In order to pay a lower interest rate on my credit card balance; is it better to make a purchase just BEFORE the statement cycle ends and the next one begins; or just AFTER the cycle ends and the next one begins?

For example, I receive my credit card statement on the 6th of each month. That statement, of course, among other things reflects the minimum amount due on my next payment due date, but more important as it pertains to my question, the statement reflects the interest I was charged on the total balance due.

So is it better to make that $200 purchase in this example, on the 4th or 5th (BEFORE the statement comes out on the 6th) OR is it better if I wait another day or so instead and make that $200 purchase the day AFTER the statement(on the 7th or 8th) again the statement was received already on the 6th...?

In summary, will I pay higher interest on the balance on the following statement for the next month by making the purchase just BEFORE interest was assessed: or just AFTER the interest was assessed and the new statement comes out?

  • 2
    It depends on whether you're carrying a balance after paying your bill or paid in full.
    – Barmar
    Feb 9, 2021 at 15:46
  • 4
    @WilliamF.Nappi - I've deleted a couple of your comments as they were unkind. Good question, but don't let the comments turn into insults. Feb 10, 2021 at 16:13
  • The $ suggests US, and indeed quite a few answers appear to assume that much, but I think this varies internationally. For instance, I wouldn't have to pay any interest on that part of the balance which I pay off with 14 days of the statement - that entire payment is effectively backdated to the statement date.
    – MSalters
    Feb 12, 2021 at 0:52

5 Answers 5


In order to pay a lower interest rate on my credit card balance...

pay the balance in full by the due date. That way, you pay $0 interest. No need for scheming and strategizing: if the bill says $893.61, then pay $893.61.

(To sanely manage your budget, I recommend you pay your current month's charges at the end of that month, no matter when the bill is actually due. The Internet makes that trivial.)

  • 8
    +! many times. Additionally, if you're already paying in full every month, you will get free float until the due date of the statement cycle where it posts. Therefore, the best case is to charge the card right after the statement date, which gives you approx 1mo+21d. You can risk it and go even earlier, but it might post to the current statement and give you the worst case, 21d only.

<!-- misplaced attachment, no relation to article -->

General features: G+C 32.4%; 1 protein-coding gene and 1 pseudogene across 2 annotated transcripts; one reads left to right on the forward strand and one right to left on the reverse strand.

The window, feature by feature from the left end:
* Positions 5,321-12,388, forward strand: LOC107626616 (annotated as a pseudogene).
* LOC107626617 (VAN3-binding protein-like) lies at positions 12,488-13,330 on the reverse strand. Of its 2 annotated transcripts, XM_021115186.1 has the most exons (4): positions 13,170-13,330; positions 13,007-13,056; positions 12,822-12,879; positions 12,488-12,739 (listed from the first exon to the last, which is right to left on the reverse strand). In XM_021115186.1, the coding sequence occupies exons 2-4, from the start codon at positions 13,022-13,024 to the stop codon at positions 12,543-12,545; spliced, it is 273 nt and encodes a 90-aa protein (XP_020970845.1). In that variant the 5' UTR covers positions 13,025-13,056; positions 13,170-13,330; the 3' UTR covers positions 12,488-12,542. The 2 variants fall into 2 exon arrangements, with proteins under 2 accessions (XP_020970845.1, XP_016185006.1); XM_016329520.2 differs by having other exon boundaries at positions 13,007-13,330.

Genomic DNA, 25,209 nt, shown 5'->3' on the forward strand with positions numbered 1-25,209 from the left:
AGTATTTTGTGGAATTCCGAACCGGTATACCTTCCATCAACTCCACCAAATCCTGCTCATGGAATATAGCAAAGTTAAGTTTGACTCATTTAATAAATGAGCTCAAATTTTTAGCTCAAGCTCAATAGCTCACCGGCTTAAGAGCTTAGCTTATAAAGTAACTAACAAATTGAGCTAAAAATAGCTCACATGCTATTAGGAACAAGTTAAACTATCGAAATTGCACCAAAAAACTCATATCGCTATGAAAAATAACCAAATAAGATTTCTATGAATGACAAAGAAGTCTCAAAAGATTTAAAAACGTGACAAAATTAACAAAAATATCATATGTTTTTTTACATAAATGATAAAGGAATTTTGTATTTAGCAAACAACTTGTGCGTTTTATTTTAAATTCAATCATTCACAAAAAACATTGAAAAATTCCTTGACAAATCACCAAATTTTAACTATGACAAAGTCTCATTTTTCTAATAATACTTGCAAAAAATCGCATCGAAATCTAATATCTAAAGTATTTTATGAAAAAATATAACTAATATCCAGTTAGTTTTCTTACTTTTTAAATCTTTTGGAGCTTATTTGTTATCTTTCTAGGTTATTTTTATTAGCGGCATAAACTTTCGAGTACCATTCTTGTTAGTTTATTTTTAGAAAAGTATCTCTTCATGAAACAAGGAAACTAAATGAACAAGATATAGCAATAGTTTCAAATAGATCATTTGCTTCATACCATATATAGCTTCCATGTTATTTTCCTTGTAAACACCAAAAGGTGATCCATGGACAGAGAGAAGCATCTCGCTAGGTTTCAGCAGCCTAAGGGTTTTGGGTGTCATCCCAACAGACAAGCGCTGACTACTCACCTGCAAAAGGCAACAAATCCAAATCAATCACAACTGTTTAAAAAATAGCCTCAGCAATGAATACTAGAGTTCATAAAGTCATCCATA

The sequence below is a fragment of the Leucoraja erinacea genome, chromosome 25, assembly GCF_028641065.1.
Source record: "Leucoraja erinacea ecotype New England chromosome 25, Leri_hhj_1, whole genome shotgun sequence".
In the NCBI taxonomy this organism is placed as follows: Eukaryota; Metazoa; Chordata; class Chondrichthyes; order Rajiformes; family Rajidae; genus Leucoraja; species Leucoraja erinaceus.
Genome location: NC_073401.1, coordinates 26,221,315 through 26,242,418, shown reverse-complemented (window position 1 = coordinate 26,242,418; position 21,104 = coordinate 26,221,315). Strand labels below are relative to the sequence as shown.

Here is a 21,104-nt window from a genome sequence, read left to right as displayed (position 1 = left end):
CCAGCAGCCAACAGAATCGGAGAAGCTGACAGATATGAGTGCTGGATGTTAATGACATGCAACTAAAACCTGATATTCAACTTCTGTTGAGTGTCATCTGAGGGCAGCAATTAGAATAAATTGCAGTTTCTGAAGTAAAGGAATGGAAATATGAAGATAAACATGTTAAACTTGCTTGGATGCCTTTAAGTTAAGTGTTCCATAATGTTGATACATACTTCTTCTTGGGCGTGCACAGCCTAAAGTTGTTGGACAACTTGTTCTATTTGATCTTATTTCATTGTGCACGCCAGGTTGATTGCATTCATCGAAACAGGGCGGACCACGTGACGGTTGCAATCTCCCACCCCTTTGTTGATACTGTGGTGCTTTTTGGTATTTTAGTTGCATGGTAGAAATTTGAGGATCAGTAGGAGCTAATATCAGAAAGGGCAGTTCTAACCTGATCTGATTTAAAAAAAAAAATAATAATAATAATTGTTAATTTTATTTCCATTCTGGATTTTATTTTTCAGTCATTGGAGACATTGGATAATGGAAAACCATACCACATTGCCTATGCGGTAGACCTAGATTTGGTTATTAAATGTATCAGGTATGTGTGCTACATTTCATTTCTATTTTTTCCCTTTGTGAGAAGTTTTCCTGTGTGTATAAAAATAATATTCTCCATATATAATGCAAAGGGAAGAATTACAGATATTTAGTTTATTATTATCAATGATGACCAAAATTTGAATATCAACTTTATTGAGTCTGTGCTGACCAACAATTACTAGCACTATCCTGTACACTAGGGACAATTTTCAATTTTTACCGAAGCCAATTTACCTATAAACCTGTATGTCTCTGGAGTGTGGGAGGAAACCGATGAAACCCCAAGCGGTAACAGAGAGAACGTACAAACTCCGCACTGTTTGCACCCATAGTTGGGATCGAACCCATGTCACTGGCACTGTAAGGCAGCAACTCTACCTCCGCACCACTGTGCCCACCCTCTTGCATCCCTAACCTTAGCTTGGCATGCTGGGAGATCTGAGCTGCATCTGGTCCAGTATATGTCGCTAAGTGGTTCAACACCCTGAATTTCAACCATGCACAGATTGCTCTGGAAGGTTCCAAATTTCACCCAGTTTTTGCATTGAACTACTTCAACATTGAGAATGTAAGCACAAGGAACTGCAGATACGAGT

– obscurans
    Feb 9, 2021 at 14:36
  • 15
    Most credit cards have an autopay option, which is the easiest way to ensure that you pay in full every month. It is an agreement to allow the credit card company to pull the payment directly and automatically from your checking account. Just make sure that your checking account has enough money, and you won't have to ever pay interest or late fees.
    – DrSheldon
    Feb 9, 2021 at 17:25
  • 3
    @RonJohn why...?
    – Tim
    Feb 9, 2021 at 18:36
  • 7
    @RonJohn why only auto pay the minimum, and manually pay in full, rather than just auto paying it all?
    – Tim
    Feb 9, 2021 at 18:38
  • 3
    @Coxy Not true in my experience; all credit cards I have allow paying the full statement balance on due date, or a fixed number of days before the due date.
    – void_ptr
    Feb 10, 2021 at 4:26

tl;dr: Prolong every new charge as long as possible until you are back to paying in full every month.

In the best case scenario, if you are paying your balance due in full every month, it doesn't matter when you make a purchase as you don't pay any interest. In your case though, since you are currently carrying a balance, then the answer is always the later you can make the purchase, the better. Note this means the statement date is not relevant in this case. The reason is because the average daily balance will always be lower on any statement the longer you wait to make a purchase. In fact, you can extrapolate this to conclude that you should prolong any new purchase on the card literally forever until you are paying in full again every month. Therefore, if you have the funds I would recommend using cash or a debit card until your credit card is paid off in full. At that time you can start using the CC again.

Tip: most credits cards lose the grace period once you carry a balance, and they require you to pay in full for two complete billing cycles before the grace period comes back and interest is waved again. This means that once you have enough to pay in full again, you should pay the entire balance off, not just the "statement balance" on that bill. Once you do that for two months in a row, then you can start using the card freely and paying just the "statement balance" again every month without paying any interest.


It won't make a significant difference. You're most likely* charged interest on the average daily balance over the statement period, so if $200 of that balance is only on your statement for a few days it won't contribute very much to the amount of interest owed. If you pay off the complete balance before it's due, then you pay ZERO interest and don't have to worry about such scenarios.